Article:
Washington Area Women’s Foundation Weekly

In this week’s roundup of news affecting women and girls in our community: We wonder what Dr. King might say about the high rate of poverty among women and girls in the DC area.  The top five findings of 2011 from the Institute of Women’s Policy Research.  The impact of Pre-K on the achievement gap.  Is it time for a poverty revolution?  Plus, a young, aspiring scientist is headed for a national competition as her family deals with homelessness.

— Ahead of the Martin Luther King, Jr. holiday, Women’s Foundation President Nicky Goren visits the MLK Memorial and reflects on what Dr. King would think about more than 200,000 women and girls living in poverty in the DC region.

— The Women’s Foundation is inviting supporters to join us and volunteer at A Wider Circle on MLK Day.  Click here for details.

— The Institute for Women’s Policy Research (IWPR) — a Women’s Foundation Grantee Partner — has posted a list of their top five findings of 2011. Topics on the list include how women have fared during the economic recovery, the unmet child care needs of student parents and how much paid sick days would save taxpayers.

East of the River Magazine explores the innovative work of AppleTree Early Learning Public Charter School.  The article also takes a look at the impact a quality Pre-K education can have on the achievement gap.  AppleTree is a Women’s Foundation Grantee Partner.

— “In the fight against poverty, it’s time for a revolution,” David Bornstein writes in a commentary on The New York Times website. Bornstein calls for re-defining poverty, restructuring how social services are handled, and focusing on collaborative, long-term solutions.

— Here’s your feel great story of the week: a 17-year-old Long Island high school student whose family had to move into a homeless shelter a year ago is a semifinalist in the Intel Science Talent Search competition.  Samantha Garvey says she doesn’t have the best home life, but she hopes that she made her parents proud by being one of just 300 students nationwide to participate in the semifinals of the competition.  You can watch her story here:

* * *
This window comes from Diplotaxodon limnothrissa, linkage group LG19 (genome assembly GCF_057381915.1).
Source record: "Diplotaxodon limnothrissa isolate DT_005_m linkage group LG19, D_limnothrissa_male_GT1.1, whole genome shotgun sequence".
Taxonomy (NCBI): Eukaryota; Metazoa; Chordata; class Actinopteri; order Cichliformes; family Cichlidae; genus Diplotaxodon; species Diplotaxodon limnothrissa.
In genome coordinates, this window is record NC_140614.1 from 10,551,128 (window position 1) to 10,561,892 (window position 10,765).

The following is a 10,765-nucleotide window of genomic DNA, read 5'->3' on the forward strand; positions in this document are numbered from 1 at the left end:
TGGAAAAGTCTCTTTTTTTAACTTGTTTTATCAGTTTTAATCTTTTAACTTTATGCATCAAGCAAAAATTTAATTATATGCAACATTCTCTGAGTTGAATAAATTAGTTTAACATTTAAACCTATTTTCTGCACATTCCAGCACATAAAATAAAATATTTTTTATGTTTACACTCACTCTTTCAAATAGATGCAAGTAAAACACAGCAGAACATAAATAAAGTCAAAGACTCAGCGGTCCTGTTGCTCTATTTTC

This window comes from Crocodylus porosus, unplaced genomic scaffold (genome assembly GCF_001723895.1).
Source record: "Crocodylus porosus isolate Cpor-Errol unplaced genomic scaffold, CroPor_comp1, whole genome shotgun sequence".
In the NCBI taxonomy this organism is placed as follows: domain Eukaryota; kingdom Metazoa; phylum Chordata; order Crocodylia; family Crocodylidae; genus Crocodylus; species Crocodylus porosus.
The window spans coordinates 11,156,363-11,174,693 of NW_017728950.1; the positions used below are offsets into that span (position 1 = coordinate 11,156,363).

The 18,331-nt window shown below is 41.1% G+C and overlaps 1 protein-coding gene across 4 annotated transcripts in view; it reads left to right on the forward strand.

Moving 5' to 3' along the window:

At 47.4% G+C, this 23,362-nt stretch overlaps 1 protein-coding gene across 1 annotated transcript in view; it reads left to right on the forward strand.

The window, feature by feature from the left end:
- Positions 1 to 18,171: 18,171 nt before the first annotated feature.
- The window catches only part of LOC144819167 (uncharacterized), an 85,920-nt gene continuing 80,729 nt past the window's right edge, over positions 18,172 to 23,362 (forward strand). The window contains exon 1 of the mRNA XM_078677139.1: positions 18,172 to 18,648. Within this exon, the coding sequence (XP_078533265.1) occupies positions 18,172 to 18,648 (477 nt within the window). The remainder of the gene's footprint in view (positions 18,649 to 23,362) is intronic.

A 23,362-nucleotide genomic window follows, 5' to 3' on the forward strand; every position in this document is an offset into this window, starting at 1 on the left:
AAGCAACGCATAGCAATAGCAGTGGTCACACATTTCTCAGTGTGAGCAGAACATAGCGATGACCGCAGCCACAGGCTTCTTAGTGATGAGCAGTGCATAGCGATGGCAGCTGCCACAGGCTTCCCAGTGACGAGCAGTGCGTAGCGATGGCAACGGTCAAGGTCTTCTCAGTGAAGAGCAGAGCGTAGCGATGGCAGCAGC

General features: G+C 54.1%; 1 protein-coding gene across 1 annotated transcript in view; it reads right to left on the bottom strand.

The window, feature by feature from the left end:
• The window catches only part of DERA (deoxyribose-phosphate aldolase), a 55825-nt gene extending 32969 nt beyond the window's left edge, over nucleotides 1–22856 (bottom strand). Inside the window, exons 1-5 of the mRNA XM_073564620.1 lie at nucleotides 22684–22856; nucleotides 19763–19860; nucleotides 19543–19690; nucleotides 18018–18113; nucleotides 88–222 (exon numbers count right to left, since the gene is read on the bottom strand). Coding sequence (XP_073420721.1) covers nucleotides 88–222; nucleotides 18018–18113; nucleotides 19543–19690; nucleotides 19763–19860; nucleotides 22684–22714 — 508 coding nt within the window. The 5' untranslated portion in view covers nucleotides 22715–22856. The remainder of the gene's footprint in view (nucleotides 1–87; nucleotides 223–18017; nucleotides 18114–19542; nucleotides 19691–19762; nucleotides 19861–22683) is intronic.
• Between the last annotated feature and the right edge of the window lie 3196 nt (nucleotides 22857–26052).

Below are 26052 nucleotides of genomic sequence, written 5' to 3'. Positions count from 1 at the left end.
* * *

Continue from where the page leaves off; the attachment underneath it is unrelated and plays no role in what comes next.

Careers for Women: A Key to Economic Recovery

IMG_0096Last month, The Women’s Foundation was among a group of organizations and individuals invited to an important discussion about women and the economy held by the White House Council on Women and Girls.  Created by President Obama in 2009, the Council works to ensure that federal agencies are taking the needs of women and girls into account as they draft policies and create programs.

At the briefing on women and the economy, we got a sobering look at how women have been impacted by the recession and recovery.  It shouldn’t be a surprise that administration officials say jobs will be the key to all of us – women and men – recovering successfully.

Dr. Judith Hellerstein of the President’s Council of Economic Advisers explained that working women have been concentrated in industries that fared better at the beginning of the recession.  Since the recovery began, however, industries where women are concentrated (e.g., the public sector) have not fared as well.  Dr. Hellerstein added that African American women and Latinas have faced the highest increase in unemployment rates and African American women continue to lose jobs drastically.

So what are the jobs that will help women get onto successful career pathways now and into the future?

“Women have to think green,” said Secretary of Labor Hilda Solis.  “Green is going to be the future.”

Secretary Solis said that 2.7 million jobs have already been created in the green sector.  She also said that more women need to be exploring careers in science, technology, engineering and math (STEM).

Dr. Rebecca Blank from the U.S. Department of Congress told us that STEM jobs are growing faster than other sectors and pay 26% more; however women and people of color are enormously underrepresented in the field:

  • 24% of STEM workers are women;
  • 6% of STEM workers are black;
  • 6% of STEM workers are Hispanic.

So why do fewer women enter a growing field that pays well?  Dr. Blank said that while women are more likely than men to go to college, they are much less likely to enter college prepared for STEM studies.  She suggested that positive attention focused on science and math for girls beginning at an early age would benefit them from elementary school into their careers.